Hiro Guerrero, left, Maria J Alezia, Alex Haynes, Victoria Lee, Gnanes Suthaharan, Neighbourhood Houses Victoria chief executive Keir Paterson, Maylei Hunt, and Shima Ibuki at the Neighbourhood Houses Victoria annual general meeting, accepting their award. ​

By Pam Kiriakidis

Mernda Repair Café, facilitated by Mernda Community House, is the recipient of the 2022 Neighbourhood Houses Victoria Climate Action award.

The team accepted the award at the Neighbourhood Houses Victoria annual general meeting, along with other category recipients that were recognised for their action, at The Mission to Seafarers Victoria in Docklands two weeks ago.

The program involves different people using their skills to repair items and host workshops dedicated to a range of areas such as furniture, clothing and mechanics.

Mernda Repair Café coordinator Maylei Hunt said the volunteers and repairers were pleased to be acknowledged for the new community program, which launched in April this year.

“We’re a new community program repair café in Whittlesea. We were the very first to have one in our Whittlesea area, so as a new program we were really stoked and pleased to be recognised,” she said.

Ms Hunt said the award matched the values of the monthly workshops, addressing climate issues on a local level by reminding community members to think more often about recycling.

“The focus is on sustainability and trying to divert as much as we can from landfill and learn about recycling. We’ve worked together with the [City of Whittlesea] council to really help with sharing information about recycling and where to get things recycled,” she said.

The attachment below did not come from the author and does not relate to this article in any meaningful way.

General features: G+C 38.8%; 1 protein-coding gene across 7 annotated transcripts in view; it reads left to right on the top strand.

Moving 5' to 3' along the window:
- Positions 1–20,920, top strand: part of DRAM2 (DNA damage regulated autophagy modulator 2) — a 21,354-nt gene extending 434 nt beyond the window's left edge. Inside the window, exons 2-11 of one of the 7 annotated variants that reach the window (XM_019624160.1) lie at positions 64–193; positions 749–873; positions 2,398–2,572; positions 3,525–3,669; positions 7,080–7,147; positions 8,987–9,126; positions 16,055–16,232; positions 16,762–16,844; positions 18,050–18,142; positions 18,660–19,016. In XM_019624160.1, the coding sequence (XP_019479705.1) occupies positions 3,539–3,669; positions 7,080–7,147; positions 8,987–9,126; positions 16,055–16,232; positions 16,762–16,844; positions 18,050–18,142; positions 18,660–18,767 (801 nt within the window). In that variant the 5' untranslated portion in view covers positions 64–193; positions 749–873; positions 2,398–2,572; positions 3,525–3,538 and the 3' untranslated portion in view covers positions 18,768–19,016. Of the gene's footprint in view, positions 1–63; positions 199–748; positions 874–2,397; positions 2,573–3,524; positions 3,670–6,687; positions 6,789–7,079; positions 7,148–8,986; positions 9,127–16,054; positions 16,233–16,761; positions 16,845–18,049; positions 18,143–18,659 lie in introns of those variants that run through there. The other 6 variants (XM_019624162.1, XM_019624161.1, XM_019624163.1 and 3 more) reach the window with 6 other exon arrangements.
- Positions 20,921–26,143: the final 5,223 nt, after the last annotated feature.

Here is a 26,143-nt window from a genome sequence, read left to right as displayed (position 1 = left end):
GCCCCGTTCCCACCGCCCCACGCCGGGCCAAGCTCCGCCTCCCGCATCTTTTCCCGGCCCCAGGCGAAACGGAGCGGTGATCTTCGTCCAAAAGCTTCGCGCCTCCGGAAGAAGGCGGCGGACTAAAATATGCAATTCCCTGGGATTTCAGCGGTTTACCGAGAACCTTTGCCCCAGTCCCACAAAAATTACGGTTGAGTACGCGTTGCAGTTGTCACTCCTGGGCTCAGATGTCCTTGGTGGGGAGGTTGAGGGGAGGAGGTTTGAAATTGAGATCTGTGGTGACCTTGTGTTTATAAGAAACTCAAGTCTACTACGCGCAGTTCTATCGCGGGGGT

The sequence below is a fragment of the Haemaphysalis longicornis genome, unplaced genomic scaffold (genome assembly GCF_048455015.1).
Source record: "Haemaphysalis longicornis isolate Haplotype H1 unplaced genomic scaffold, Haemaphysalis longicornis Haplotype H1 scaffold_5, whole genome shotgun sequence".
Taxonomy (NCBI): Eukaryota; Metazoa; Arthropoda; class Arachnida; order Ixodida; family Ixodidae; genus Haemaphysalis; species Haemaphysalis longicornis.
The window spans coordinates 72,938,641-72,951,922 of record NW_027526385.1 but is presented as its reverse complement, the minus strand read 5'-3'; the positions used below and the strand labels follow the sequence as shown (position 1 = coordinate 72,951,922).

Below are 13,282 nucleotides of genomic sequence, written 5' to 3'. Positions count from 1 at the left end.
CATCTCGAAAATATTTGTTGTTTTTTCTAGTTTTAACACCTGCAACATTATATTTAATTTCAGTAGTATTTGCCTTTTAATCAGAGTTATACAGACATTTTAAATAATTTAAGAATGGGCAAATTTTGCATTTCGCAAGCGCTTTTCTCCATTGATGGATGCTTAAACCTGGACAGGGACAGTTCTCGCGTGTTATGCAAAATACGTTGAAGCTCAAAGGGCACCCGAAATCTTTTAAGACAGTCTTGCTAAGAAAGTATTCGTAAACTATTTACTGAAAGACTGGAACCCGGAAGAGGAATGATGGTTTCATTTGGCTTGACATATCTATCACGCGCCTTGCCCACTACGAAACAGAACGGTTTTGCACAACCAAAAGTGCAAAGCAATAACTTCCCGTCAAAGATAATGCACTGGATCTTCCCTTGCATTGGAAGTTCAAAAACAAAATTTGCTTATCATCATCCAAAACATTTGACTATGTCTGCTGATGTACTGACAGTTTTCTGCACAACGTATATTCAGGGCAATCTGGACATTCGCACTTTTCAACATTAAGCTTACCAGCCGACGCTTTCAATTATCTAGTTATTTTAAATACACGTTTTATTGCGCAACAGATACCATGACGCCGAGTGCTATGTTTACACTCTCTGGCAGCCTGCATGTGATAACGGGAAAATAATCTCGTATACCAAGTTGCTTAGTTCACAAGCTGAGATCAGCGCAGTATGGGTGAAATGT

She said the workshops were set to improve people’s skills in recycling and reusing, rather than disposing of items in the rubbish.

It also focused highlighted the pitfalls of ‘fast fashion’ – a design, manufacturing, and marketing method focused on rapidly producing high volumes of clothing using low-quality materials.

“A lot of these repair skills have been lost over the years, and [it’s] generational because fast fashion happens, and people don’t make their own clothes, so I think there’s been a new resurgence – new interest in people learning, which is really great,” Ms Hunt said.

The program also received $500 for winning the award, which Ms Hunt said would be used to continue running the program early next year.

Mernda Community House coordinator Paras Christou said the repairers and volunteers were the motivators of the project, with their passion contributing to the initial goal of the café – to create positivity for the community.

“These are people from our municipality and from outside our municipality who came to us with their skills, a passion to help reduce things going into landfill,” Ms Christou said.

Counting the volunteers and repairs team, the workshop was also successful with a State Government circular economy community grant.

Ms Christou said Mernda’s repair café was now an example for other areas and organisations to look at and form their own workshops.

“We’ve had other groups come to us who are inspired by our program, and we have supported them through some information sharing to help them start their own repair café,” she said.

“The impact of the program has been bigger than what we intentionally thought it would be.”

The next Mernda Repair Café workshop is on December 10 at Mernda Community House, at 2 Heals Road, Mernda. People can book at bit.ly/3gVXyvT.

To register interest for next year’s workshops, people can contact Maylei on 0493 279 650 or email mhunt@whittleseacc.org.au.